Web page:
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Good Will Come From the Sea (Archipelago), by Christos Ikonomou;

translated by Karen Emmerich

“Christos Ikonomou’s collection Good Will Come From the Sea is a dirge for the Greek economic crisis and the devastation it has wrought, a profound meditation on the nature of justice in an unjust world. On an unnamed island, struggling migrants and trapped locals endure the crushing weight of poverty in these four linked stories. Artemis and Stavros see their dreams destroyed when a local cartel burns down their restaurant; wheelchair-bound Chronis agonizes as a neighbor assaults a young girl. Meanwhile, Lazarus wanders the island in search of his lost son, ‘disappeared’ at the hands of the local mob—the same gangsters who break visionary Tasos’s body and spirit for daring to stand up to them. As the characters mourn their livelihoods, loved ones, and dreams, only ghostly threads of hope keep them marching toward a future that shows little promise of change. Good Will Come From the Sea is a tender and defiant song of loss, a study of poverty’s toll on the human soul.”

 

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 Snapshots (Yale University Press), by Claudio Magris; translated by Anne Milano Appel

“A collection of brief, but intimate meditations on life and culture ranging from controversial matters to private moments. The internationally acclaimed author Claudio Magris offers a collection of brief ‘snapshots’ reflecting on life and culture from 1999 to 2013 through his very personal lens. Some pieces portray private, intimate moments, while others offer views on public, sometimes controversial matters; the tone is sometimes serious, sometimes humorous, sometimes ironic, but always engaging. The panoramic nature of the vignettes is broad in scope, encompassing a variety of subjects rendered in quick, decisive brushstrokes. It is a little like leafing through a photo album of our times and our society while a learned companion seated beside us offers a perceptive running commentary. Magris’s wit—at times pungent, at times self-deprecating, always keen—is refreshingly affable. A continuing adventure by the author who has reinvented ‘travel literature.'”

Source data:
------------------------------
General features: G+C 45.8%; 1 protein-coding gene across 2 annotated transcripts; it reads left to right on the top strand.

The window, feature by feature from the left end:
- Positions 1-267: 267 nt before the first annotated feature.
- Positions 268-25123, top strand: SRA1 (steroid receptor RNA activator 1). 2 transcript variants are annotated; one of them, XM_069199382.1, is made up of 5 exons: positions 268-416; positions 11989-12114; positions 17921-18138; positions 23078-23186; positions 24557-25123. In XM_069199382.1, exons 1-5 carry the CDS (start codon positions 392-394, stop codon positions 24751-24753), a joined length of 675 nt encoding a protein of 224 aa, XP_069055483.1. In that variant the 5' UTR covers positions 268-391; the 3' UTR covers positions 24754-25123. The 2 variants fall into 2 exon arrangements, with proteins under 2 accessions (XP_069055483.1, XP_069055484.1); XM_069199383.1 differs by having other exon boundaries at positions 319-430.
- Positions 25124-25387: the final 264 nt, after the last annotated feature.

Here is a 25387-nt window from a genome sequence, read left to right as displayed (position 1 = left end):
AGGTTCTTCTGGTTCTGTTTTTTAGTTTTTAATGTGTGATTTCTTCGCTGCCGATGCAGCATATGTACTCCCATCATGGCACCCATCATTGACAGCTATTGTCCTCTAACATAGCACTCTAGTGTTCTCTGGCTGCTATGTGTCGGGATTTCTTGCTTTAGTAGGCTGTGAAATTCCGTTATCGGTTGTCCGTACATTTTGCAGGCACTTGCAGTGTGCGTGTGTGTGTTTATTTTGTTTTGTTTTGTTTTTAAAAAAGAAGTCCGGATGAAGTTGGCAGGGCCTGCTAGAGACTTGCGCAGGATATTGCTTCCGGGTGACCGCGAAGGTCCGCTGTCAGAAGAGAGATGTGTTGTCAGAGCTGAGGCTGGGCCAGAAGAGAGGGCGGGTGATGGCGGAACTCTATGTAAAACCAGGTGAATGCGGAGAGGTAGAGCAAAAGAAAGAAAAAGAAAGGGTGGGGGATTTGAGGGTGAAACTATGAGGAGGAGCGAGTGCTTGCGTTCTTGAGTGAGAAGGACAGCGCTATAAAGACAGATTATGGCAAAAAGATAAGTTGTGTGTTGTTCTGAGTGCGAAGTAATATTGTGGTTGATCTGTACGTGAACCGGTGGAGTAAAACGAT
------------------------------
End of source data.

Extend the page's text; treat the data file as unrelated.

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The Atlas of Reds and Blues (Counterpoint), by Devi S. Laskar

When an unnamed narrator moves her family from the city of Atlanta to its wealthy suburbs, she discovers that neither the times nor the people have changed since her childhood in a small Southern town. Despite the intervening decades, the woman, known only as The Mother, is met with the same questions: Where are you from? No, where are you really from? The American-born daughter of Bengali immigrant parents, her truthful answer—Here—is never enough. She finds herself navigating a climate of lingering racism with three daughters in tow and a husband who spends more time in business class than at home. The Mother’s simmering anger breaks through one morning, when, during a baseless and prejudice-driven police raid on her house, she finally refuses to be calm, complacent, polite—and is ultimately shot. As she lies bleeding on her driveway, The Mother struggles to make sense of her past and decipher her present—how did she end up here? Devi S. Laskar has written a brilliant debut novel that grapples with the complexities of the second-generation American experience, what it means to be a woman of color in the workplace, a sister, a wife, a mother to daughters in today’s America. Drawing inspiration from the author’s own terrifying experience of a raid on her home, The Atlas of Reds and Blues explores, in exquisite, lyrical prose, an alternate reality that might have been.”

 

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Letters to My City (Writ Large Press), by Mike Sonksen

“The poems and essays in Letters to My City combine two decades of field experience, research, personal observations, and stories told to the author, a third-generation Los Angeles native, by his grandfather and other family members, to interrogate all sides of Los Angeles, its streets, its people, its neighborhoods, as a means to examine the postmodern metropolis.”

 

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Experiments in Joy (Civil Coping Mechanisms), by Gabrielle Civil

“Gabrielle Civil’s Experiments in Joy celebrates black feminist collaborations and solos in essays, letters, performance texts, scores, images, and more. Following her explosive debut, Swallow the Fish, Civil now documents her work with From the Hive, No. 1 Gold, and Call & Response—whose collaborative Call inspired the title. The book also features her solo encounters with artists and writers, ancestors and audiences. Here you will find black girlhood, grief, ghosts, girls in their bedrooms, lots of books, dancing, reading, falling in love, fighting back, and flying. With lots of heart and the help of her friends, Civil keeps reckoning with performance, art and life.”